Brown Weeds in world trade

It's a very strange world recovery that doesn't show up in world trade numbers.

(Bloomberg) -- Japan’s exports fell for a tenth straight month in July as demand from all of the nation’s major markets deteriorated.
Shipments abroad tumbled 36.5 percent from a year earlier, steeper than June’s 35.7 percent drop, the Finance Ministry said today in Tokyo.

It isn't just Japan. Hong Kong is also far below last year's recessionary levels, and worse than last month. Mainland China is far below last year's recessionary levels as well.
The drop in world trade is also showing up in the Baltic Dry Index.

The Baltic Dry Index, already down 26% this month, is likely to fall further during the rest of the quarter as China continues to cut back on commodity purchases.
The BDI is often seen as a key leading indicator for global economic growth and production, and the August decline has been the sharpest since October's 72% skid, when freight rates were heading below break-even levels and the shipping industry was gripped with uncertainty.

Subject Meta: 

Forum Categories: 

For the United States

The collapse in global trade, while the absolute numbers, i.e. exports show (as well as industrial production and so on) we're not producing, in a way it also helps because imports dropped off more than exports and helped the deficit numbers (which in turn helped the GDP figures).

We also have the largest domestic economy, so we could make up a large portion of that domestically.

But export driven economies, i.e. China, Japan, they seem to be intent on returning to this massive "let's sell to the American consumer all of our stuff" agenda...

I mean the China non-oil trade deficit is 83% of the total U.S. trade deficit...

so if the collapse of global trade means the U.S. is buying less Chinese made products...I don't see this as a bad thing.

But considering how all are looking to China to led the globe out of this recession....what does that really mean for the United States...more job losses, more wage repression, more increased trade deficit?

You must have Javascript enabled to use this form.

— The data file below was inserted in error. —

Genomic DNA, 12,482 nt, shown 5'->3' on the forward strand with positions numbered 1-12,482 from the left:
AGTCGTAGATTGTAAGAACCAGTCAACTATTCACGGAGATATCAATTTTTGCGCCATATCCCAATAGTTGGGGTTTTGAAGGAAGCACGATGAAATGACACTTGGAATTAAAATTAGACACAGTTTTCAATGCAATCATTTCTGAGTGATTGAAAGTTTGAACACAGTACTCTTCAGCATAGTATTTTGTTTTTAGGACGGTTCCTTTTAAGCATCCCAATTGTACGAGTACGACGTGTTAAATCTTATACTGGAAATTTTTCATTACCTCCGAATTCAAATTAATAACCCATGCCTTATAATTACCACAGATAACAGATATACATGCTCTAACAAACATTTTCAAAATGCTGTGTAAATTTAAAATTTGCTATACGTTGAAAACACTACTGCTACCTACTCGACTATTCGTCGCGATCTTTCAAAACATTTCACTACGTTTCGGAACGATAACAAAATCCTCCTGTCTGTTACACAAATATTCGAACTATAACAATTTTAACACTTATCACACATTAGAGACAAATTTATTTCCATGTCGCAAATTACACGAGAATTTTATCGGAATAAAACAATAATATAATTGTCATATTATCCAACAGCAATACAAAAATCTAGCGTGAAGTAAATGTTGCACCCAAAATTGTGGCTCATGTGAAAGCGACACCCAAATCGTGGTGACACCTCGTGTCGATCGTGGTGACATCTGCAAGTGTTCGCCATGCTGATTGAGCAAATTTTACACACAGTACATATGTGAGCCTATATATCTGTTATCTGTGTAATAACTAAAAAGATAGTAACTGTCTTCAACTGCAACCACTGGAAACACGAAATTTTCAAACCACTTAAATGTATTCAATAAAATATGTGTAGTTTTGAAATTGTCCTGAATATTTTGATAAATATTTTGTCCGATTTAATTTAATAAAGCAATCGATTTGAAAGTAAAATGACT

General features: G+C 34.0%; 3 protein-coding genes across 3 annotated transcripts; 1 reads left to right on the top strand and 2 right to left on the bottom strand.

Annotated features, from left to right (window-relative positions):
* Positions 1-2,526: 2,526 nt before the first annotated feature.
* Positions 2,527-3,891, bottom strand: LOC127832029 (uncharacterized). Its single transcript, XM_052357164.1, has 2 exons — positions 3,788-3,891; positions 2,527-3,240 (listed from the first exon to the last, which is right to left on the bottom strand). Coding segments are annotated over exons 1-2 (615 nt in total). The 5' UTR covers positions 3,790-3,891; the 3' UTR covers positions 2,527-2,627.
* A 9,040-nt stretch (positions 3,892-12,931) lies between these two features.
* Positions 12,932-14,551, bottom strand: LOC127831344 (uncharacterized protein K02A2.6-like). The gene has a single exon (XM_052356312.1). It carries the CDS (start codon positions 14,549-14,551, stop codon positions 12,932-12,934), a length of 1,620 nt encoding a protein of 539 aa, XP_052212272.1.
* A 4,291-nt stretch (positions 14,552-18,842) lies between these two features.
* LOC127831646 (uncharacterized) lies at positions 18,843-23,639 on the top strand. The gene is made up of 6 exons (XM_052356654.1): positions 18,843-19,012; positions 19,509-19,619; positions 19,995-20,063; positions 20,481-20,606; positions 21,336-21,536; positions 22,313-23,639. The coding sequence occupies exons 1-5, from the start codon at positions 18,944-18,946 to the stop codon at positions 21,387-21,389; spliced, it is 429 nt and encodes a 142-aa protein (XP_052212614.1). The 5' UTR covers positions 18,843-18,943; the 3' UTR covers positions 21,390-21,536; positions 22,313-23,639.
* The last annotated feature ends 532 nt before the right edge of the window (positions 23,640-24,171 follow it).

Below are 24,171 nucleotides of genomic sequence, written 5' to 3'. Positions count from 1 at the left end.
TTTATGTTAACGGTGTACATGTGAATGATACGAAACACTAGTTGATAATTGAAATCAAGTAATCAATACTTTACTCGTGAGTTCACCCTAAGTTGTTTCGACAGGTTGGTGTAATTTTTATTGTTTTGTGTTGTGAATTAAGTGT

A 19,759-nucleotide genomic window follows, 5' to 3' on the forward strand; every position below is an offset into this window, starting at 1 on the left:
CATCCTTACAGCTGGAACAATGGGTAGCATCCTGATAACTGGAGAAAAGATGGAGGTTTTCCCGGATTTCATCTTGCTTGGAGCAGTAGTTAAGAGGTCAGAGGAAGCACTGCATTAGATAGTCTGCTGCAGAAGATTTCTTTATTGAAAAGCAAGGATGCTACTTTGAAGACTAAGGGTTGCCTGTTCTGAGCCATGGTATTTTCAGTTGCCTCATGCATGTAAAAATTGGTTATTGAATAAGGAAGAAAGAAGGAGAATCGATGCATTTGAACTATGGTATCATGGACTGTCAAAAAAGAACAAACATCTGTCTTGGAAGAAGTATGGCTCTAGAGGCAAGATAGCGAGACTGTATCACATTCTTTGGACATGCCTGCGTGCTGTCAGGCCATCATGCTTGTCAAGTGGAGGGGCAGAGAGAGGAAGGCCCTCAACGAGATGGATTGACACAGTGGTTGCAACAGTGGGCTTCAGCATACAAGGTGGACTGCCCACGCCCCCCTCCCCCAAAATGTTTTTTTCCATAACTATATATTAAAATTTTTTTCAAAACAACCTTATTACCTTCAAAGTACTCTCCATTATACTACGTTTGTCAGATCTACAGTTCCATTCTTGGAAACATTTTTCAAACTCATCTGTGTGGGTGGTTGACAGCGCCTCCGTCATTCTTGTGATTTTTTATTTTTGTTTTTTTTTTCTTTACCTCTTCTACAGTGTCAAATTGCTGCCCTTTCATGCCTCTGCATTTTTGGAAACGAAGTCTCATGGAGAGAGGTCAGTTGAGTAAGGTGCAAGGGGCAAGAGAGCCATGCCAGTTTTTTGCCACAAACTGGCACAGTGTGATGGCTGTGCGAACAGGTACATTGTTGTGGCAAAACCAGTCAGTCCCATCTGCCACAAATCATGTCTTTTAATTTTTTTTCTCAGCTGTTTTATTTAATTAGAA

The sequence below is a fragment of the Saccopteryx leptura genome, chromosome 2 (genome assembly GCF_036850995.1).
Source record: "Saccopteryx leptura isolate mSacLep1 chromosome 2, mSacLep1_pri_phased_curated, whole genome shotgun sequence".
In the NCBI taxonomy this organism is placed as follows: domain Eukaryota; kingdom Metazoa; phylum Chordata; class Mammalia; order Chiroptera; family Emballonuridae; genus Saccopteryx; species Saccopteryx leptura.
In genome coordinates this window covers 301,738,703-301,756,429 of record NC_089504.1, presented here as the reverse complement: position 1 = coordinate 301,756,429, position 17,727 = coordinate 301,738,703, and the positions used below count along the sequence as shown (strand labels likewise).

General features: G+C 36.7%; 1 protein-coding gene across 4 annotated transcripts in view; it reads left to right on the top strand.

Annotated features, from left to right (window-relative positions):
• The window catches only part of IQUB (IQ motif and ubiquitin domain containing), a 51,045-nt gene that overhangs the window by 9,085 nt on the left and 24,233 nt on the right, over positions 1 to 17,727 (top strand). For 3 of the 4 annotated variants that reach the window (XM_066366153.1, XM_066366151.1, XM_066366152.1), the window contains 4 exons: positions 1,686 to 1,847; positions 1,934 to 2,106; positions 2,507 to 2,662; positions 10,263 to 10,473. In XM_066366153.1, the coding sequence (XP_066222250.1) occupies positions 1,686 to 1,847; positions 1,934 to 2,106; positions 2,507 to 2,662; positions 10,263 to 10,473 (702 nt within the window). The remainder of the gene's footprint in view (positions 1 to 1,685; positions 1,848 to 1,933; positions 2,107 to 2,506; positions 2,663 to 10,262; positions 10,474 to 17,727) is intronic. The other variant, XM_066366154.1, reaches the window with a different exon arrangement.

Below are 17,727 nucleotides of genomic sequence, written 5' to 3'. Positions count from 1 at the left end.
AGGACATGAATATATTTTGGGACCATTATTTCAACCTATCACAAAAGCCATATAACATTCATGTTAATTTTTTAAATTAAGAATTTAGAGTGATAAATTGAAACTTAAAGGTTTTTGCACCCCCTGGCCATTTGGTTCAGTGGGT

Wrong to Focus on China

It's wrong to focus on China in the search for the root cause of our trade deficit. Of course our deficit with China is huge; they represent on fifth of the world's population. But when expressed in per capita terms, our trade deficit in manufactured goods with China barely makes the top 20. The deficit with many other nations, most of them much more densely populated than the U.S. (as China is), is worse - some much worse, as in the case with Japan and Germany. By far, our worst trade deficit in manufactured goods, on a per capita basis, is with Ireland - 25 times worse than China.

The problem is not China. The problem is our own trade policy that fails to account for the role of population density in skewing trade results.

Pete Murphy
Author, "Five Short Blasts"

You must have Javascript enabled to use this form.

because per capita means little

It's a national economy. It doesn't matter how many people are in it when dealing with national deficits between nation states. I would think it would make it worse looking at it that way because that means China is just pouring in goods and their own domestic economy isn't soaking up and consuming as much production as they probably could.

Or look at it another way, that means it's worse for "per capita" they are 4.24 times the number of consumers we are.

But that's just not a valid metric for you're dealing with national GDPs and so on.

Besides China is clearly causing havoc with the U.S. production (domestic) economy.

Population is simply not a scale to a trade deficit, GDP, PPP sure.

You must have Javascript enabled to use this form.